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  2. That was an amazing read Raj!! 🙂 Those three phases described perefectly 🙂 WOW! You rock and so does Zephyr!! 🙂

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  3. OMG!!! I am so sorry that I kept this post for later reading and delayed reading it until now!!

    You deserve a standing ovation for this one 🙂
    I love this post so much that I want to hug it and never let it go !!!

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    1. Thank you so much for the wonderful words Ashwathy. 🙂 I am really humbled and your compliments made my day. Am so glad you love the post so much.

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  4. wow! so touched by this post! and i thought i knew so much about you already and a little about about your mother too through your blog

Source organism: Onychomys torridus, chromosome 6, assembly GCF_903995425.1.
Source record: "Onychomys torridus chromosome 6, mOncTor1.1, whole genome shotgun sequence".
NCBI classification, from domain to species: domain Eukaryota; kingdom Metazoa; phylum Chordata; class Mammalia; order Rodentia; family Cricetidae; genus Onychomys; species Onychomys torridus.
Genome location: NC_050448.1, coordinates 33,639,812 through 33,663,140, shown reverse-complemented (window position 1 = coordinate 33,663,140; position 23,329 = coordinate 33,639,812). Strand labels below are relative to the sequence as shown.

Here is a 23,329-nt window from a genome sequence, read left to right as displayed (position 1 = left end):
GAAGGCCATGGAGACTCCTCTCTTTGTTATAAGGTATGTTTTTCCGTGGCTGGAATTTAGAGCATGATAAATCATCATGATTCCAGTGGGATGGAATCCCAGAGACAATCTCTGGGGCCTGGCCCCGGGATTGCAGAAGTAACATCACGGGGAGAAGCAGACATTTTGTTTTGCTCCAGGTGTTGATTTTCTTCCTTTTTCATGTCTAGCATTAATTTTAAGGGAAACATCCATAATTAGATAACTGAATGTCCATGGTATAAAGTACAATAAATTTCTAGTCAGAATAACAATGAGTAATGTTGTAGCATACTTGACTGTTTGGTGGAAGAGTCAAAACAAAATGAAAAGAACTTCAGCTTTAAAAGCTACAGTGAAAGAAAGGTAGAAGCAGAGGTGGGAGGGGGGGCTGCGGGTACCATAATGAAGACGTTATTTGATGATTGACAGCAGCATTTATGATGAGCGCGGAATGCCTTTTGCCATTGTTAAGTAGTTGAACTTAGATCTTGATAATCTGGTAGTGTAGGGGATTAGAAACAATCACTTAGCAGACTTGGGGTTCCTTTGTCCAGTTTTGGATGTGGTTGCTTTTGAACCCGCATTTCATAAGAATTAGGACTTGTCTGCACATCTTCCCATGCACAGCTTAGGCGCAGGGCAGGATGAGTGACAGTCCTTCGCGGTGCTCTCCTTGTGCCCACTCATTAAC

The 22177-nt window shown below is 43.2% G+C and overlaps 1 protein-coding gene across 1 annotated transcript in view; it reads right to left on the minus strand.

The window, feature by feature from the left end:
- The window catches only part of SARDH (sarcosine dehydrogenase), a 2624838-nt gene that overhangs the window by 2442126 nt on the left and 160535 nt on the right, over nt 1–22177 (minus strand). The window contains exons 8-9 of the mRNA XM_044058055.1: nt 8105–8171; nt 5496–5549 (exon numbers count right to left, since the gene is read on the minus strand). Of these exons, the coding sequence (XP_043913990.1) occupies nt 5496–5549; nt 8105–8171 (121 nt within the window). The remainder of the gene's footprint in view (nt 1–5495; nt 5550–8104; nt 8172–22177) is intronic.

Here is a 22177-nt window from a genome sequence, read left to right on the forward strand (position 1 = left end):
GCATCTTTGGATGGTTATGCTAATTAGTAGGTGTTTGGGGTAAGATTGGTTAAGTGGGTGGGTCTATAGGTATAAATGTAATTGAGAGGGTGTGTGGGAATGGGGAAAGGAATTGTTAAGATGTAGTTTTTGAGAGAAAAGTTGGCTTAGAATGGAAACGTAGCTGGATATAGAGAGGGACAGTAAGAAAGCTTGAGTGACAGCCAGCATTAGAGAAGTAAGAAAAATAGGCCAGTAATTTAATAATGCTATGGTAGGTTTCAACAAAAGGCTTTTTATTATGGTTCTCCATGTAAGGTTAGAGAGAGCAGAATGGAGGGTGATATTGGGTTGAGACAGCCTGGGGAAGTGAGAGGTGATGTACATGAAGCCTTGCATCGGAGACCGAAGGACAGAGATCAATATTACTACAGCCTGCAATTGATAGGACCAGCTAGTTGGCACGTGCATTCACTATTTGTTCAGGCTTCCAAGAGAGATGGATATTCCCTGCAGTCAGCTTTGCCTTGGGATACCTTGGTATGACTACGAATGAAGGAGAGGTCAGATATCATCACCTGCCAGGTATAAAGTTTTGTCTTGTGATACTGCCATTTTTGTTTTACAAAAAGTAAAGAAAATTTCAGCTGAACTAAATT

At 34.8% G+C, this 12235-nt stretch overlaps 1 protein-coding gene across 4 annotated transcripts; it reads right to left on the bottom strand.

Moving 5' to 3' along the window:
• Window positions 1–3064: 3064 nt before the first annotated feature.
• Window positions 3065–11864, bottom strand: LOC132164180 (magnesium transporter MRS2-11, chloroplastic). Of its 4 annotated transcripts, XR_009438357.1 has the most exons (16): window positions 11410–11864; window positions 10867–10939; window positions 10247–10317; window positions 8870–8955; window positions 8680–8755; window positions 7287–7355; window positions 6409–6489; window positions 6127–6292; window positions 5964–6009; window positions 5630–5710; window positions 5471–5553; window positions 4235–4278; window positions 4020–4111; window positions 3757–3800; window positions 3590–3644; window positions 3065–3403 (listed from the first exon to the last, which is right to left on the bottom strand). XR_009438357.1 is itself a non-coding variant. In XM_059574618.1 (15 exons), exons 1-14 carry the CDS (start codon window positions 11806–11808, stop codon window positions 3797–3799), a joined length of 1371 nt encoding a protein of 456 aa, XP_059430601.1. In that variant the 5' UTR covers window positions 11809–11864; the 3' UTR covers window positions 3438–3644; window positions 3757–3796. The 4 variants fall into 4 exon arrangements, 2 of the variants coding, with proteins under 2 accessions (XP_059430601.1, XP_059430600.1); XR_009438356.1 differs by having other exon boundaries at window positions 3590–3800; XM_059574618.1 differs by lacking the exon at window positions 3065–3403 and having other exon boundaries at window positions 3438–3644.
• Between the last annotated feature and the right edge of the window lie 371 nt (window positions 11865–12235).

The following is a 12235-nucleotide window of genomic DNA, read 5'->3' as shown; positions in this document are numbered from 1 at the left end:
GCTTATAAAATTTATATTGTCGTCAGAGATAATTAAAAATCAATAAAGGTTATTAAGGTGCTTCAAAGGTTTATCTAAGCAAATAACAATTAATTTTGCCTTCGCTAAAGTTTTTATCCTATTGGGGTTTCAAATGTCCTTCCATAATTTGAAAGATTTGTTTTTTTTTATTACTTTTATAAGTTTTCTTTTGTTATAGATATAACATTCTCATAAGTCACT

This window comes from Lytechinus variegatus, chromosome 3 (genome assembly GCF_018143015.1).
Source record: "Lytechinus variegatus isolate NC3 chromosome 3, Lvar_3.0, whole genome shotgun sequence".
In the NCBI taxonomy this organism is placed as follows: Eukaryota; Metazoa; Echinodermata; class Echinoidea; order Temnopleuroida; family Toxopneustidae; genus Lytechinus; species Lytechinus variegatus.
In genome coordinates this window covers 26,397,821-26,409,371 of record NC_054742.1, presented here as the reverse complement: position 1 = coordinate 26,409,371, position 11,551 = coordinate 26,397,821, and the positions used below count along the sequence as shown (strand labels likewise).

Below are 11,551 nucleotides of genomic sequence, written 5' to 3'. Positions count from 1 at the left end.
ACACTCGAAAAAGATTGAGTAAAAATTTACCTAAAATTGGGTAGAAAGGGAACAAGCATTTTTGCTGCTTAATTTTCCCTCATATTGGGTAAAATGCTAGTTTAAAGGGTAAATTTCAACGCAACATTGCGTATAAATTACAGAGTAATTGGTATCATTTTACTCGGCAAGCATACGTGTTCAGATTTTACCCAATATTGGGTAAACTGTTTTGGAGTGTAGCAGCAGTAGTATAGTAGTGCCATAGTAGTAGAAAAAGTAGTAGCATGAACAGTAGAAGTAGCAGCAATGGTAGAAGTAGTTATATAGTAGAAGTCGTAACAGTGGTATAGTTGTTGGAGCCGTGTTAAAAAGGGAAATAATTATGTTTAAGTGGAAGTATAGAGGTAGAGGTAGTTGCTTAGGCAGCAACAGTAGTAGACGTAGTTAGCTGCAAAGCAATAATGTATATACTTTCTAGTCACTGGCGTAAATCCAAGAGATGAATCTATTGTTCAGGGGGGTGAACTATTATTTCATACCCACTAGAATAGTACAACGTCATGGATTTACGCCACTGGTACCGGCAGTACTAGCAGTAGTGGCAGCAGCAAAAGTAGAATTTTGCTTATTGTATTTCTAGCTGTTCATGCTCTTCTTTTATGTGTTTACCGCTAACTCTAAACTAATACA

i just was dumbstruck that your parents waited for all their siblings to get married and they themselves got married at that age. truly, love has no age. god bless them! do you have siblings?
    a great post

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    1. Thank you so much Sujatha for the lovely words. 🙂 Yeah.. I was awestruck too and have been so, every time I have heard their love story. As you said beautifully, love has no age. No.. I don’t have any siblings. I am the only child. 🙂

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  5. G.N. Balakrishnan · · Reply

    I would also like to add that we are the manifestations of the unfinished agenda of our parents and should attempt to at least emulate what they expect us to do and carry forward their vision forward.